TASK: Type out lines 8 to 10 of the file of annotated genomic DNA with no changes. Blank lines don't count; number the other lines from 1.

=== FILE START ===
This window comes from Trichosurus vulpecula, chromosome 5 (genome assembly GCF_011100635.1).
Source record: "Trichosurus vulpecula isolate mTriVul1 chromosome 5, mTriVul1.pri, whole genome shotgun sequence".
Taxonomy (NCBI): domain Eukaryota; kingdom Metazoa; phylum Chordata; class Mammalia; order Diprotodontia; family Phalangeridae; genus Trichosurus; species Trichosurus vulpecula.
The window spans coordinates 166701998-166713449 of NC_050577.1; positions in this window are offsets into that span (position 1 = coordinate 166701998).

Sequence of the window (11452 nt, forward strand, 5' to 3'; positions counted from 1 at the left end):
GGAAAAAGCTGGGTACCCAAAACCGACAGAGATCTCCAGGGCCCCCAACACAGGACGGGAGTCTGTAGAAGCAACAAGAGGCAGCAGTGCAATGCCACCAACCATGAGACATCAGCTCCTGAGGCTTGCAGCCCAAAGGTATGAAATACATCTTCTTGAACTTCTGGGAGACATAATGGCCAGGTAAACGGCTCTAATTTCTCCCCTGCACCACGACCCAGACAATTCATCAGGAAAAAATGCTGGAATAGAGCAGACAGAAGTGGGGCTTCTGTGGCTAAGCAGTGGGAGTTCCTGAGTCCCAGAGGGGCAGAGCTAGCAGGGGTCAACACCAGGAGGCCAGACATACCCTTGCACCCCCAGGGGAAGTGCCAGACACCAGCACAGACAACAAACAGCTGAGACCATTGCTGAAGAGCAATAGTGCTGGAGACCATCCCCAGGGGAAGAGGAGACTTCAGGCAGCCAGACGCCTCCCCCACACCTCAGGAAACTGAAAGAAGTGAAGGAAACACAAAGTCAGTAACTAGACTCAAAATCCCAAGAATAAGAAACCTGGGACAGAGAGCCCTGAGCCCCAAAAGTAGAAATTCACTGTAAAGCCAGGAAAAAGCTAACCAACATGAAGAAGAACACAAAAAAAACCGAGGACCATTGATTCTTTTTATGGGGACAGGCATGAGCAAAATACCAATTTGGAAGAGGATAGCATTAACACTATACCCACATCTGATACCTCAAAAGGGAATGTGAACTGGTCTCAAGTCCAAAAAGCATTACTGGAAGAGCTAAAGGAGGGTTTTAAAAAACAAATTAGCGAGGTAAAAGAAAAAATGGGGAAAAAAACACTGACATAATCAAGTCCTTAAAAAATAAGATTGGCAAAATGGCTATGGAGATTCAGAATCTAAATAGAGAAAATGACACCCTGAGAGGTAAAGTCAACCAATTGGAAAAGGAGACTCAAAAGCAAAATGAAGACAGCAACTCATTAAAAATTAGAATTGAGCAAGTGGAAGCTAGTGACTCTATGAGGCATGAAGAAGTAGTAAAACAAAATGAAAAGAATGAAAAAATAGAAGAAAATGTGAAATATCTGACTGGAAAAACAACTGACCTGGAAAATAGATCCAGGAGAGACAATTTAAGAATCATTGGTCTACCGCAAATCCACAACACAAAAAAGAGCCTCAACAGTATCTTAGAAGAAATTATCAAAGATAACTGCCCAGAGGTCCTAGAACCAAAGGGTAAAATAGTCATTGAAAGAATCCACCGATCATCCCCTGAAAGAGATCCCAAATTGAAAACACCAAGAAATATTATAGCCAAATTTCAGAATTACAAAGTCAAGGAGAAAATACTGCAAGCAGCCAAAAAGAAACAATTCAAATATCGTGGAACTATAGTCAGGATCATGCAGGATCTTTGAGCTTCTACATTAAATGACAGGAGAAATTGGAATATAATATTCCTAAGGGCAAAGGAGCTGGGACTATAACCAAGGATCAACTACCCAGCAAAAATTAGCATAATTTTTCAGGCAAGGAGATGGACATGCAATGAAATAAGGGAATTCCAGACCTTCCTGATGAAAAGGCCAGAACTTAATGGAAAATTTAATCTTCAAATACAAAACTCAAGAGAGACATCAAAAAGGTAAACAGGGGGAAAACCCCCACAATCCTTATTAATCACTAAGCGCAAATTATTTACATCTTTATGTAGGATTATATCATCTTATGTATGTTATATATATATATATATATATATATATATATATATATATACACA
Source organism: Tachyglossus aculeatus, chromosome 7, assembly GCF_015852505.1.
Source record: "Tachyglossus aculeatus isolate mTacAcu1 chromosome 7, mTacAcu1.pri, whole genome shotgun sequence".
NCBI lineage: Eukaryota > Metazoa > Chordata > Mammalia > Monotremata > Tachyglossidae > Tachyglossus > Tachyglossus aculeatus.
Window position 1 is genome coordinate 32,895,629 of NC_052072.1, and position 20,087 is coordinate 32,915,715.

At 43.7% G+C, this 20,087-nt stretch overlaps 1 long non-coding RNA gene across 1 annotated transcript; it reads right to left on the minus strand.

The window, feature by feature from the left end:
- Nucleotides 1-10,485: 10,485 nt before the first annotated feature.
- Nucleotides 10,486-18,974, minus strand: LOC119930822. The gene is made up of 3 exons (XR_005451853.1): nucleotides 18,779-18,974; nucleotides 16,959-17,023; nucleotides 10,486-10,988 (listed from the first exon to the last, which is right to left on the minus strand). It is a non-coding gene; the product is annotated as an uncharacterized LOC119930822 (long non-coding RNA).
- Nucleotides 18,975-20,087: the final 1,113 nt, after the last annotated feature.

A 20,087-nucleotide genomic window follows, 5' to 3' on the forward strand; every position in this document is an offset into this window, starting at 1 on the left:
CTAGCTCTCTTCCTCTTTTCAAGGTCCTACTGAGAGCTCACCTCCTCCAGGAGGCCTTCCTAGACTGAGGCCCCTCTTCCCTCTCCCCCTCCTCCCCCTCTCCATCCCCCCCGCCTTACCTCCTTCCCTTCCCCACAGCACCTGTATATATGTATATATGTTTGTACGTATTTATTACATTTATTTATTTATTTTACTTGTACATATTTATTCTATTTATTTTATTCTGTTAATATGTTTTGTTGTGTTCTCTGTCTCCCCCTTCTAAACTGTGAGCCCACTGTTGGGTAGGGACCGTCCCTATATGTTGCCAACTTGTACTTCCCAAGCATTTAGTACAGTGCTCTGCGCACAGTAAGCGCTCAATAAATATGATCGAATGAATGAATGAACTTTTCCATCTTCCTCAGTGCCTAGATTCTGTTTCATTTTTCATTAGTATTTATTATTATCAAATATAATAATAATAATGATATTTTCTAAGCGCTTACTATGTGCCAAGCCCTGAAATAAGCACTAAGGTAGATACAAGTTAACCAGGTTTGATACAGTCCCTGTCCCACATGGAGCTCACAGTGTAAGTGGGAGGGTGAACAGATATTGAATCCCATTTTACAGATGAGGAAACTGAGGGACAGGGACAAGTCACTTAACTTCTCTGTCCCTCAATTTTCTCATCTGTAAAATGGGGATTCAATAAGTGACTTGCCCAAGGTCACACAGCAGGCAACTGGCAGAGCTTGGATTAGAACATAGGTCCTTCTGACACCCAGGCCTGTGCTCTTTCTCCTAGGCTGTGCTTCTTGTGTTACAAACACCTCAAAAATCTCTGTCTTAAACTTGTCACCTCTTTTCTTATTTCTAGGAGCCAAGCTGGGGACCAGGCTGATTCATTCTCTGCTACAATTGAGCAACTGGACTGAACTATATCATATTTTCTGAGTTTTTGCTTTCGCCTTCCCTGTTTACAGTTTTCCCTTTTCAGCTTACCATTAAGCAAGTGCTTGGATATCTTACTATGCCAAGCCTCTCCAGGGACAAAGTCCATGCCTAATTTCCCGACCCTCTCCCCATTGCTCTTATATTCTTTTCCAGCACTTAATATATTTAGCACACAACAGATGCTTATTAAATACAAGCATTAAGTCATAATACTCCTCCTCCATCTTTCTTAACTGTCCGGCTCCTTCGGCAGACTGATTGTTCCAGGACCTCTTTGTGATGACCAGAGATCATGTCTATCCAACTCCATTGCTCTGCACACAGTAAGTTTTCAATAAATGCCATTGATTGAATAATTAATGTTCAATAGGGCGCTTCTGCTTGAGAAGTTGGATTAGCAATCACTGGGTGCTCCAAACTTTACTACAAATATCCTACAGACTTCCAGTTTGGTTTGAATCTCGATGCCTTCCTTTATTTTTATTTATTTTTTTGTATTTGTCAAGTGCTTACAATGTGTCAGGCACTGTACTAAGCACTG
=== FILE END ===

Source record: "Tachyglossus aculeatus isolate mTacAcu1 chromosome 7, mTacAcu1.pri, whole genome shotgun sequence".
NCBI lineage: Eukaryota > Metazoa > Chordata > Mammalia > Monotremata > Tachyglossidae > Tachyglossus > Tachyglossus aculeatus.
Window position 1 is genome coordinate 32,895,629 of NC_052072.1, and position 20,087 is coordinate 32,915,715.